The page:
Rising Temperatures In The Artic May Prove To Be Catastrophic Globally

The Guardian reported that Artic scientists have found that accelerated melting of the ice cap is likely to cause 19 “tipping points” there that may lead to global catastrophe.

Temperatures in the Artic are now 20°C above the norm for this time of year. The Artic warming could affect as far away as the Indian Ocean. A climate tipping point when a system like the polar ice cap is subject to extreme change that deeply affects the surrounding ecosystems, that can not be reversed.

In the Arctic, the tipping points identified in the new report, published on Friday, include: growth in vegetation on tundra, which replaces reflective snow and ice with darker vegetation, thus absorbing more heat; higher releases of methane, a potent greenhouse gas, from the tundra as it warms; shifts in snow distribution that warm the ocean, resulting in altered climate patterns as far away as Asia, where the monsoon could be effected; and the collapse of some key Arctic fisheries, with knock-on effects on ocean ecosystems around the globe. – Fiona Harvey, The Guardian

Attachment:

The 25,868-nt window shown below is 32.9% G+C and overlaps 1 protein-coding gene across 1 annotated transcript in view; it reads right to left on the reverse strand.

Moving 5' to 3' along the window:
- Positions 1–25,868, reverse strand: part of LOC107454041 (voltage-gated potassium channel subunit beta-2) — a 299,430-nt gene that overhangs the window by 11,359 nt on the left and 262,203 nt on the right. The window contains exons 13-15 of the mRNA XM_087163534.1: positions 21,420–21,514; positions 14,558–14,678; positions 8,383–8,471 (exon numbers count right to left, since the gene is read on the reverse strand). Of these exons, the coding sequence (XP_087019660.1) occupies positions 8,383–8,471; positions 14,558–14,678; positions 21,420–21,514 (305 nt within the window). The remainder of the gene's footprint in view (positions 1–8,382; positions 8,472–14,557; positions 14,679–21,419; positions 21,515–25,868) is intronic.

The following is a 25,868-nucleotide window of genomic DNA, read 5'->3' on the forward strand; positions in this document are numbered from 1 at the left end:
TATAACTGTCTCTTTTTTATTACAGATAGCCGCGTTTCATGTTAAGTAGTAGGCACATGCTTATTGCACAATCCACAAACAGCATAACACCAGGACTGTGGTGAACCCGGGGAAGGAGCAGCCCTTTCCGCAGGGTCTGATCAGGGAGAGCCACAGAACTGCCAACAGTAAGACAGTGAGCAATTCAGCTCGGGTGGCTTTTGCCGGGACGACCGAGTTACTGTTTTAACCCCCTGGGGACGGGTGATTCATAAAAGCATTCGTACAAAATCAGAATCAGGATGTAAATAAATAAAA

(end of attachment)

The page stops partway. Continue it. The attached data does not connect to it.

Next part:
Marcus Carson of the Stockholm Environment Institute has stated that the possibilities of triggering tipping points appear increasingly more imminent, “The warning signals are getting louder”.

This week it was announced by the team of US president-elect Donald Trump that funding into climate change science will be rerouted to space exploration. In response Mr Carson stated:

“That would be a huge mistake…These are very serious problems, very serious changes are happening, but they are still poorly understood. We need more research to understand them. A lot of the major science is done by the US.”

Reducing greenhouse emissions may be impossible if these tipping points are triggered. Communities living within the Artic areas have noted changes already in progress. The first refugees of climatic change and disaster have already existed in other regions and survival for the communities settled in the Artic region may prove to be a challenge.


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